Oh thanks for all that information..
Originally Posted by gradinaruvasile
I have one more question also.....Can you control the fan speed with your motherboard or not?..
I have a gigabyte AM3+ motherboard right now, but the default gigabyte BIOS/UEFI/ACPI thing that controls the fan speed always seems to run the CPU fan way faster than it needs to be....so I usually use fancontrol (or maybe I could use thinkfan also?) to make linux control the fan..
I am wanting to buy a gigabyte FM2+ motherboard and an APU soon, but I am wondering....am I going to be able to control the fan speed?.. I don't want to sit there all day with a loud fan noise going constantly..that will drive me crazy..
I have a Kaveri APU and fan speed was not a problem until now. The only time I heard the fan was when I entered the UEFI setup and let it sit there for ~half an hour, this makes the APU heat up like crazy. During normal operation under Linux the only noises I hear from the case are caused by the HDD/optical unit. This might change during the summer when the ambient temperature will rise, but I don't think it's an option to let the APU fry just so it's silent. I'd rather switch it to a lower TDP.
No issues with that and thus never needed it. As i said , i had both the 85x and 88x board versions - one with A8-5500, the other with A8-6500. None gave me any fan speed related issues. It seems the fan speed regulation is done by the BIOS, has nothing to do with lm-sensors (the ITE monitoring chip supplies the info to the BIOS and while its nice to see its output, its not required for throttling). You can see this in the BIOS/UEFI, where you do get dynamic fan speed throttling.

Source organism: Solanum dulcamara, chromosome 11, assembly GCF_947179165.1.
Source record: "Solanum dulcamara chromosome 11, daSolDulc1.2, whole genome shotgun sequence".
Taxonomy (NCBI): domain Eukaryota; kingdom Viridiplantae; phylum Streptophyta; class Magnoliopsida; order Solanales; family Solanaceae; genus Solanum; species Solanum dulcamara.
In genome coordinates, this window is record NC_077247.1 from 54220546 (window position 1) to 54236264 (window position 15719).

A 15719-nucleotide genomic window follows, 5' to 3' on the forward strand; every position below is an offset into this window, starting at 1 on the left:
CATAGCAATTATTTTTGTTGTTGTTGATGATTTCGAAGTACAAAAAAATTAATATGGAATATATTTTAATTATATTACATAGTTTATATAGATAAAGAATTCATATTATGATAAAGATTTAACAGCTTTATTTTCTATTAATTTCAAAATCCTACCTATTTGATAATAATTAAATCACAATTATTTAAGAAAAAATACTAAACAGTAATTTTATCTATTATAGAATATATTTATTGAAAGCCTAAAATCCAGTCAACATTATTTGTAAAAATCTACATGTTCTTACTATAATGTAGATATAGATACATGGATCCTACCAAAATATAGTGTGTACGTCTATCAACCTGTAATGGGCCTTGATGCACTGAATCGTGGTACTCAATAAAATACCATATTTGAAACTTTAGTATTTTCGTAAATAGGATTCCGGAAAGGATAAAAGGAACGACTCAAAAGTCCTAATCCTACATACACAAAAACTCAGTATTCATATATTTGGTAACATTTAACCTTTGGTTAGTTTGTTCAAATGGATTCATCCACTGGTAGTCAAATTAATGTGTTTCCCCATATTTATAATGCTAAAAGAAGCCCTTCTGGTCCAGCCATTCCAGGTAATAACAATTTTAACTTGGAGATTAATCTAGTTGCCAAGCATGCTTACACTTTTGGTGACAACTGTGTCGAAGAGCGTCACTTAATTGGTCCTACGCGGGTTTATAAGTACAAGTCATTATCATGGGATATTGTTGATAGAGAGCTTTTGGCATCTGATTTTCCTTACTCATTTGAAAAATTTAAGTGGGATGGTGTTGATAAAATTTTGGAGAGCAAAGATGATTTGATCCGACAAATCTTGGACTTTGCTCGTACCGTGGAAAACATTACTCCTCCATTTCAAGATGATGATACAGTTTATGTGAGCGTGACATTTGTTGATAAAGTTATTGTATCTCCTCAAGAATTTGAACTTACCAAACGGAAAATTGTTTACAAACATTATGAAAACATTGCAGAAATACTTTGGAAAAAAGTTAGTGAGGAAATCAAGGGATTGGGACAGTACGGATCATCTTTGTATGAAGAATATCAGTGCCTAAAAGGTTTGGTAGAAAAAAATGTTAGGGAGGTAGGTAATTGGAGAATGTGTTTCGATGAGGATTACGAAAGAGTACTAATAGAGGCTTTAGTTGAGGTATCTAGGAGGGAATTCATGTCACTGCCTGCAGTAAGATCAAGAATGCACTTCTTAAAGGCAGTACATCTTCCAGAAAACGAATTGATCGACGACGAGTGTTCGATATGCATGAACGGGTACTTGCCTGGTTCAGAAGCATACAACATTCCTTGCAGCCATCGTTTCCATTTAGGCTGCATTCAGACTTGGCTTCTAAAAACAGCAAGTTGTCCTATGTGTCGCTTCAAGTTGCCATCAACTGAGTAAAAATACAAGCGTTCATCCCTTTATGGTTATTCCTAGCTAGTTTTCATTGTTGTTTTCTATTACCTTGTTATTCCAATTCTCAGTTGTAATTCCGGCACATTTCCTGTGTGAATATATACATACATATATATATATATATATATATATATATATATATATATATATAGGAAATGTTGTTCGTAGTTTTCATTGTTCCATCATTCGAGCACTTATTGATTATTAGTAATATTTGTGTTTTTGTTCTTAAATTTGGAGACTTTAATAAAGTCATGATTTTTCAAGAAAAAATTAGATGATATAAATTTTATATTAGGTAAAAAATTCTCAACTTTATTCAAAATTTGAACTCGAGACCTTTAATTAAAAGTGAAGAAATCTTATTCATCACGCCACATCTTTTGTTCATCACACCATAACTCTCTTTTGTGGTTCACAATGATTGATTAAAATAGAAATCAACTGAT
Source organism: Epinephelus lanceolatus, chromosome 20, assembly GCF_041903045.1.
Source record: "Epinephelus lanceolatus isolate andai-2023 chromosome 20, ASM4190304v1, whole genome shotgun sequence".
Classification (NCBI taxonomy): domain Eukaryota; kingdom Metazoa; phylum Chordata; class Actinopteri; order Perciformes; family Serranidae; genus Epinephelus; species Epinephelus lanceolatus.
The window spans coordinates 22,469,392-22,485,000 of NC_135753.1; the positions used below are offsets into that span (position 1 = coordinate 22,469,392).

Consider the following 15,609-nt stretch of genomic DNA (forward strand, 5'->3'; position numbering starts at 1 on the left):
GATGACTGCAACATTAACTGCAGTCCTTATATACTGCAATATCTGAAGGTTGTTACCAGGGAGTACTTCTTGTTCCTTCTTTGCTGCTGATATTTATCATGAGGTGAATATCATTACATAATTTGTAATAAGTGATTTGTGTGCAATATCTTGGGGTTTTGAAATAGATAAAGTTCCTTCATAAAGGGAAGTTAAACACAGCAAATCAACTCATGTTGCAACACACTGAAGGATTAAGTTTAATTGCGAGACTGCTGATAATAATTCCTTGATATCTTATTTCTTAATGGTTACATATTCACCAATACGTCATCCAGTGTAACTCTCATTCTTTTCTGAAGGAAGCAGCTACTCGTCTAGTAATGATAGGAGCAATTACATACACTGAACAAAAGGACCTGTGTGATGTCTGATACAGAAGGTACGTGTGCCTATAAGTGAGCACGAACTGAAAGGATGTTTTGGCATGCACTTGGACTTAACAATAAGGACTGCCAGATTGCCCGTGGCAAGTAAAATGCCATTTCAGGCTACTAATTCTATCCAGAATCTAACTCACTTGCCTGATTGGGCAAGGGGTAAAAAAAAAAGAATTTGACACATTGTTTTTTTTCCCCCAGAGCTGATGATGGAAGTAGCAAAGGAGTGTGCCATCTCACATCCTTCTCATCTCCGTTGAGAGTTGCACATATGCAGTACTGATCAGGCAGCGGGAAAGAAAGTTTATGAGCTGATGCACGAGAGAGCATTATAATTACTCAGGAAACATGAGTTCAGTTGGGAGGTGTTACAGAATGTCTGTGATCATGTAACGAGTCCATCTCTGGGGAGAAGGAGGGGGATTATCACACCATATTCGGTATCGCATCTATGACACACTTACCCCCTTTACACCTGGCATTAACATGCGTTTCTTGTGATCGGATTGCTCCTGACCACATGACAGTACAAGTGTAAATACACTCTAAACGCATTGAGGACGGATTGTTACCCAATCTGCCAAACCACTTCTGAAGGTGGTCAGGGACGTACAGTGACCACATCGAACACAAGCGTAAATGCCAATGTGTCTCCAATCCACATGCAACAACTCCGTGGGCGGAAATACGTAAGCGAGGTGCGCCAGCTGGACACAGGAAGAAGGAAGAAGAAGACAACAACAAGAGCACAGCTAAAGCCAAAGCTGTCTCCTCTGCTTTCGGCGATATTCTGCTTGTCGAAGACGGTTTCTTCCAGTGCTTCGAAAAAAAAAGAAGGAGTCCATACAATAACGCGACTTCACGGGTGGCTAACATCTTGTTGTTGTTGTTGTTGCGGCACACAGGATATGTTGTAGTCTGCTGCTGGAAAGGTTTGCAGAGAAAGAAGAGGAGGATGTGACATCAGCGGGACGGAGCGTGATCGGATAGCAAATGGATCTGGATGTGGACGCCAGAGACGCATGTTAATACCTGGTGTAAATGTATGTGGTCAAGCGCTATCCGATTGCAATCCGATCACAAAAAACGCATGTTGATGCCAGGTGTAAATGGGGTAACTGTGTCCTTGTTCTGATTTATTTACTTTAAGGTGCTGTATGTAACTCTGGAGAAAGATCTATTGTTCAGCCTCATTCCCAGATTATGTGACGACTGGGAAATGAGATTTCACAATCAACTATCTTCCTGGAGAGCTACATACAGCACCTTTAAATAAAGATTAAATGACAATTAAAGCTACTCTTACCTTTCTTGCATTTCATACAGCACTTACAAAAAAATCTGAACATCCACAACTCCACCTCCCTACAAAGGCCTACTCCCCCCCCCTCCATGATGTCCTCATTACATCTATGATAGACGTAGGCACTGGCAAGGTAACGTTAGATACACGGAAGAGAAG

Originally Posted by Baconmon
I have the computer on the table, case open (i often plug hdds for dd or various recovery/backup purposes) and the fans (one STOCK APU cooler and another case fan) around 40-50 cm from my face and barely hear it. If the CPU is under load, i can hear it spin up and down, in fact i can assess the load just by hearing it (the fan speed is perfectly in sync with the load/temp increase/decrease), but its not very loud in any case.
BTW i use the STOCK fan - you will see why i capitalized it if you see an AMD APU stock fan (its probably the smallest fan in existence for regular desktop CPUs).
Another thing is that both APUs i had are the 65w variants - and they dont seem to have any overheating issues (even with the above mentioned abysmally small stock cooler).
But i dont know what happens with the unlocked 100w models, i heard that those tend to heat up more.
In the BIOS/UEFI there is no mechanism to scale the CPU/GPU speed down dynamically, you have it running full speed constantly, its normal to heat up to a certain temperature (50, maybe 60c with crappy default coolers). But higher (more than 60, 70 etc) indicates that it has inadequate cooling.
If you load all cores under the OS, it will heat up just the same while under load, only it will cool back down when it gets the chance. Additionally to the CPU, the OS will scale the integrated GPU speed too, lowering a few more degrees.